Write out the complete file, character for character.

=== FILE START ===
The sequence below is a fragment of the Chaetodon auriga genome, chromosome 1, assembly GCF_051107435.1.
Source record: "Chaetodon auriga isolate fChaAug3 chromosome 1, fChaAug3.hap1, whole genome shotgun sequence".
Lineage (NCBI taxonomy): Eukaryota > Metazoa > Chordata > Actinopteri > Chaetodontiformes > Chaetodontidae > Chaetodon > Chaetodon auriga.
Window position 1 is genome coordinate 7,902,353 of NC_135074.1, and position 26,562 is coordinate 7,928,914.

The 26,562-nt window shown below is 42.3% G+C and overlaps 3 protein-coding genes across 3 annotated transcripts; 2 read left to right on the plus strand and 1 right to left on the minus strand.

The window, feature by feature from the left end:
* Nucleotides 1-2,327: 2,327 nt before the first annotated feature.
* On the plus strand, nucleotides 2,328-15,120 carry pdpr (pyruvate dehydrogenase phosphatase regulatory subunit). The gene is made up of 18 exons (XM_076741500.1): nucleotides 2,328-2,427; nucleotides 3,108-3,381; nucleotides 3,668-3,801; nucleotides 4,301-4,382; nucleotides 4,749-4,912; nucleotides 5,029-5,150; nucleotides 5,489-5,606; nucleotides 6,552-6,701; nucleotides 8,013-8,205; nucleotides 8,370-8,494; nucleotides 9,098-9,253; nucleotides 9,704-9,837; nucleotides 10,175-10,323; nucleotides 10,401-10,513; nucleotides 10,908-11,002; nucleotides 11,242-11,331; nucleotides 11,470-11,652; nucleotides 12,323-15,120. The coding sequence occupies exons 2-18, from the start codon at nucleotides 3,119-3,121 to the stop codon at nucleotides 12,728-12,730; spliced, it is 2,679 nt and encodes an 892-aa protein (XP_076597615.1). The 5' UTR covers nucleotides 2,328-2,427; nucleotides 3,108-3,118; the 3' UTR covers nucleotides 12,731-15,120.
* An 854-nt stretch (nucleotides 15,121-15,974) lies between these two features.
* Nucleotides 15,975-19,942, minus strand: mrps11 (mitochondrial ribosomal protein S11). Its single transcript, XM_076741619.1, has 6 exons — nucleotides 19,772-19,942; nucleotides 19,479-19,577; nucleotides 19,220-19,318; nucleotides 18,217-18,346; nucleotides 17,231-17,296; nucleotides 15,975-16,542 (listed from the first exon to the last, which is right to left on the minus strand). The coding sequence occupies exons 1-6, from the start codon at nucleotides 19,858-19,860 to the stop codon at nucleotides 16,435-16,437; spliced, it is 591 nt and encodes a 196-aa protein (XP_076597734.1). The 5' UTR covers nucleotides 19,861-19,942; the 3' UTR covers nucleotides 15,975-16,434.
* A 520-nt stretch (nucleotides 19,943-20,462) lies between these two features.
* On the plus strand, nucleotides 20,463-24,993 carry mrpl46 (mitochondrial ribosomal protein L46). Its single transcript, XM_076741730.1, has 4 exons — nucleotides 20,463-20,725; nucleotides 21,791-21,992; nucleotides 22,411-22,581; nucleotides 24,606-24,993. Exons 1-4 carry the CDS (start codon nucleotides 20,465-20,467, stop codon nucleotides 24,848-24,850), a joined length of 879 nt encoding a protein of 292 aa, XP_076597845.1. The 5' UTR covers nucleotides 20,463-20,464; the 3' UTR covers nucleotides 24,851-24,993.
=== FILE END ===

The sequence below is a fragment of the Chaetodon auriga genome, chromosome 1, assembly GCF_051107435.1.
Source record: "Chaetodon auriga isolate fChaAug3 chromosome 1, fChaAug3.hap1, whole genome shotgun sequence".
Lineage (NCBI taxonomy): Eukaryota > Metazoa > Chordata > Actinopteri > Chaetodontiformes > Chaetodontidae > Chaetodon > Chaetodon auriga.
Window position 1 is genome coordinate 7,902,353 of NC_135074.1, and position 26,562 is coordinate 7,928,914.

The 26,562-nt window shown below is 42.3% G+C and overlaps 3 protein-coding genes across 3 annotated transcripts; 2 read left to right on the plus strand and 1 right to left on the minus strand.

The window, feature by feature from the left end:
* Nucleotides 1-2,327: 2,327 nt before the first annotated feature.
* On the plus strand, nucleotides 2,328-15,120 carry pdpr (pyruvate dehydrogenase phosphatase regulatory subunit). The gene is made up of 18 exons (XM_076741500.1): nucleotides 2,328-2,427; nucleotides 3,108-3,381; nucleotides 3,668-3,801; nucleotides 4,301-4,382; nucleotides 4,749-4,912; nucleotides 5,029-5,150; nucleotides 5,489-5,606; nucleotides 6,552-6,701; nucleotides 8,013-8,205; nucleotides 8,370-8,494; nucleotides 9,098-9,253; nucleotides 9,704-9,837; nucleotides 10,175-10,323; nucleotides 10,401-10,513; nucleotides 10,908-11,002; nucleotides 11,242-11,331; nucleotides 11,470-11,652; nucleotides 12,323-15,120. The coding sequence occupies exons 2-18, from the start codon at nucleotides 3,119-3,121 to the stop codon at nucleotides 12,728-12,730; spliced, it is 2,679 nt and encodes an 892-aa protein (XP_076597615.1). The 5' UTR covers nucleotides 2,328-2,427; nucleotides 3,108-3,118; the 3' UTR covers nucleotides 12,731-15,120.
* An 854-nt stretch (nucleotides 15,121-15,974) lies between these two features.
* Nucleotides 15,975-19,942, minus strand: mrps11 (mitochondrial ribosomal protein S11). Its single transcript, XM_076741619.1, has 6 exons — nucleotides 19,772-19,942; nucleotides 19,479-19,577; nucleotides 19,220-19,318; nucleotides 18,217-18,346; nucleotides 17,231-17,296; nucleotides 15,975-16,542 (listed from the first exon to the last, which is right to left on the minus strand). The coding sequence occupies exons 1-6, from the start codon at nucleotides 19,858-19,860 to the stop codon at nucleotides 16,435-16,437; spliced, it is 591 nt and encodes a 196-aa protein (XP_076597734.1). The 5' UTR covers nucleotides 19,861-19,942; the 3' UTR covers nucleotides 15,975-16,434.
* A 520-nt stretch (nucleotides 19,943-20,462) lies between these two features.
* On the plus strand, nucleotides 20,463-24,993 carry mrpl46 (mitochondrial ribosomal protein L46). Its single transcript, XM_076741730.1, has 4 exons — nucleotides 20,463-20,725; nucleotides 21,791-21,992; nucleotides 22,411-22,581; nucleotides 24,606-24,993. Exons 1-4 carry the CDS (start codon nucleotides 20,465-20,467, stop codon nucleotides 24,848-24,850), a joined length of 879 nt encoding a protein of 292 aa, XP_076597845.1. The 5' UTR covers nucleotides 20,463-20,464; the 3' UTR covers nucleotides 24,851-24,993.